Now, I’m not saying there is anything wrong with getting rid of your body hair, I know there are women who choose to remove their body hair because it’s what they are comfortable with - that’s their personal choice. But there are other women who feel the need to remove their hair due to society and to be desirable to other people.
Do you think we need to start normalizing female body hair? Comment below.
Written by Julianna Bonnett
For singer and songwriter Robbie Agnew, music makes him feel many emotions. From happy, sad, and anxious to pumped up, Agnew describes his music as passionate yet stripped down. A clear focus is put on pure vocal melodies and meaningful lyrics.
Agnew first knew he wanted to pursue music as a career at 12 years of age. “The first time I knew I wanted to sing for a living was during my Grade 7 audition for the school play,” he shares. “I sang Sweet Child O’ Mine and blew everyone away with my raw talent and impressive vocal range. Ever since that moment, I was known as the singer in school.”
Robbie credits some musicians for inspiring him to be better and think bigger. Those artists include Elina Stridh, Jeremy Zucker and Chelsea Cutler, Coheed and Cambria and Guns N’ Roses. Agnew’s musical journey started quickly. “My musical journey started fast at the local Raise Your Voice singing contest,” he says. “I became number two out of over 100 participants, recording my first two songs in the recording studio and creating two music videos.
Sadly, soon after Covid slowed down my progress, but Fanshawe’s music school program has been a great learning experience for me.” Robbie has also obtained a diploma in Travel and Tourism and a Walt Disney World University Certificate for working and learning from the Walt Disney Company.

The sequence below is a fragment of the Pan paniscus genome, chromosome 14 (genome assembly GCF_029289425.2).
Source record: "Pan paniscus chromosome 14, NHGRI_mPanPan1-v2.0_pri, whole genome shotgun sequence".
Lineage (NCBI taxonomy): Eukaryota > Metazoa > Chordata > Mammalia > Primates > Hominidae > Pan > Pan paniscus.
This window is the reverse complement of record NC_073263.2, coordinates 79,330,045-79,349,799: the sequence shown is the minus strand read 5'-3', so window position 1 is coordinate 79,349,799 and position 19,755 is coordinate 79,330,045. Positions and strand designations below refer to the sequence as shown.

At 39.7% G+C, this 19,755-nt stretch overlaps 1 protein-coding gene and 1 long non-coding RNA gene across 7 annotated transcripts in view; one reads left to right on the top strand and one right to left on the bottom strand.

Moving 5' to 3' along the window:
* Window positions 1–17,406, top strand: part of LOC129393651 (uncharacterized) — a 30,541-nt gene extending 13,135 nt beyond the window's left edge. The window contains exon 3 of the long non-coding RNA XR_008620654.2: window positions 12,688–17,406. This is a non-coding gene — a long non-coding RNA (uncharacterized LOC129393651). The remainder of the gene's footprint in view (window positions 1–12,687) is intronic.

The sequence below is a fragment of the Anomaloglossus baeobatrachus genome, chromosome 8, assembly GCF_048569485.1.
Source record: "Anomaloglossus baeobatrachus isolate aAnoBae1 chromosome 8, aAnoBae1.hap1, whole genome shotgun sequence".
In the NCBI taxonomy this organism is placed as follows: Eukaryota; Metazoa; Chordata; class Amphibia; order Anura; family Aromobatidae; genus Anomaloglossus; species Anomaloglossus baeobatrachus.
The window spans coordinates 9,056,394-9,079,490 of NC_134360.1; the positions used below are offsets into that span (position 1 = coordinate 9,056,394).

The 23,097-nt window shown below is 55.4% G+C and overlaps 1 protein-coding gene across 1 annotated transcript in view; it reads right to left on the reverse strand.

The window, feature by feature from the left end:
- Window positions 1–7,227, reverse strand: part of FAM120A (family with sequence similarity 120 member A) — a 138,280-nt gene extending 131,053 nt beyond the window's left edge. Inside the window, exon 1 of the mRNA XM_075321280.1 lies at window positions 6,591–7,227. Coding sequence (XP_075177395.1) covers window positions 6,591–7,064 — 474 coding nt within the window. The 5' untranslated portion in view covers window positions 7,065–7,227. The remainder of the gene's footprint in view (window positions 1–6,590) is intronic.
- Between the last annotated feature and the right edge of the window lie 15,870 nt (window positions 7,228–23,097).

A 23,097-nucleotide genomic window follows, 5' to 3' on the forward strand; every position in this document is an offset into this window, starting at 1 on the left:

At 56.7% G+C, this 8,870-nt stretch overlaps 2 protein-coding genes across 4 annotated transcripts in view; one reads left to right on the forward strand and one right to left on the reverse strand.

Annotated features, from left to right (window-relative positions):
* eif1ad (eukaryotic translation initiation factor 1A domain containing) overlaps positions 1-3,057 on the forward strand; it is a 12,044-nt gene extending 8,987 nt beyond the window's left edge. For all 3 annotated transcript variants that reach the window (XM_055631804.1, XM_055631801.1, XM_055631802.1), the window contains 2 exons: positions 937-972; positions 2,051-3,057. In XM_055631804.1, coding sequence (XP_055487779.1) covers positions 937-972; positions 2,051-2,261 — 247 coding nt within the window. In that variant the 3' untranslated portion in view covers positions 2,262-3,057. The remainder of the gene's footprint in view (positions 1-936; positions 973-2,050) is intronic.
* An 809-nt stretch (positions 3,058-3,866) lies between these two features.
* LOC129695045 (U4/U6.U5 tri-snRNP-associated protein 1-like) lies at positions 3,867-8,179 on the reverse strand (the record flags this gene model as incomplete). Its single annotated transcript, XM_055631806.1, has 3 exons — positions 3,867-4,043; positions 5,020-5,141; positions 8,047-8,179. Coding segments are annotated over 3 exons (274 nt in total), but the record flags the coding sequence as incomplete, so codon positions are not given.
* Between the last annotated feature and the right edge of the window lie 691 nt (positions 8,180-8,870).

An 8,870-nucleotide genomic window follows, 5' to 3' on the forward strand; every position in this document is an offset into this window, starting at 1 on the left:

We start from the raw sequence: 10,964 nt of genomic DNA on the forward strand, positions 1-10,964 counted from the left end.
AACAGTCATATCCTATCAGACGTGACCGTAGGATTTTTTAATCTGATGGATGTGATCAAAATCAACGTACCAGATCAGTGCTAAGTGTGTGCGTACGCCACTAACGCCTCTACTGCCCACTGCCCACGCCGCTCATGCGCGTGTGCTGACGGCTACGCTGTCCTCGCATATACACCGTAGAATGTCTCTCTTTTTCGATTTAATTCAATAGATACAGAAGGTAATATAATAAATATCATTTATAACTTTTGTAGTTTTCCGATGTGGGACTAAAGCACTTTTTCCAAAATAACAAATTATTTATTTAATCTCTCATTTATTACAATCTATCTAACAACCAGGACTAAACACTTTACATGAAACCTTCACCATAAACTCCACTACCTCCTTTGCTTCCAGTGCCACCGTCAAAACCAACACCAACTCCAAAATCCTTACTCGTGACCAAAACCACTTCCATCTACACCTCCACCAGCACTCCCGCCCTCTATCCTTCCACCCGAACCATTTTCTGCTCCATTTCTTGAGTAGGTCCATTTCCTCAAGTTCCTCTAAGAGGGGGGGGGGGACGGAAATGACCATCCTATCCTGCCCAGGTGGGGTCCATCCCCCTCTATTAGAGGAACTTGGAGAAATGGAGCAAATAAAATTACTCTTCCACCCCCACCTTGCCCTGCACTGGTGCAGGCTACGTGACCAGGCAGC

Agnew is currently enrolled in his first year of Music Industry Arts at Fanshawe College. When asked what empowers him in his music and life, Agnew shared… “My family and friends are great to talk to and so incredibly supportive, but my personal drive and passions in life are enough to keep me going,” he explains. “If you can live alone with yourself for days on end without feeling lonely or bored, you are in a good place in life.” To hear some of Robbie Agnew’s music, check out his Facebook Page and Instagram Account at Robbie Agnew Music.
Written by a F.A.B.U. contributor
We all heard of the saying that money can't buy happiness.
You can buy material things that make you happy, but that feeling tends to go away over time.
Money can buy you experiences, like seeing your favourite artist in concert. Or maybe some crazy experience like skydiving out of a plane or white water rafting down the Ottawa River. It can get you that relaxing vacation in another country to experience things you don't usually see or do in your day-to-day life.
But, when it all comes down to it, you cannot buy the simple things in life like genuine human connection. You also can't buy the feeling of fulfillment and satisfaction. And it certainly cannot buy time.
When it comes to people and money, things can get complicated. Some people steal for it. It can tear families apart. Some people gamble it away, hoping to make more. We try to find ways to get rich quickly, while some work as much as possible to make more.
We work so hard to earn money, but it gets spent even quicker.
Money can't buy true happiness, but it can reduce stress, which will, in turn, make you a happier person.
When it comes down to it, finances take up a lot of space in our lives. According to FP Canada, money was the number one cause of stress for Canadians for five years in a row. This was especially true in 2020, when a lot of people lost their jobs during the global pandemic.
When it comes to financial worries, it's a lot more than continually thinking about it. It can also impact your sleep as many people lie awake at night worrying about it, and it can even affect your relationships with other people.
People need financial stability to feel at ease. People who have economic stability often live a stress-free life because it is one less thing they do not need to worry about. For others, it's not that easy.
Even if you have financial instability, one way to help reduce that stress is to have a financial plan. It won't solve all financial problems, but it lets you take control and predict where things are going.
The feeling of controlling your money instead of money controlling you will help in reducing this stress.
We all want financial stability. That's why we buy lottery tickets, so we can win the jackpot and never have to worry about money again.
But if we control our money instead of letting money control us, we can reign in on what matters. And if you have extra money lying around, you can treat yourself now and then.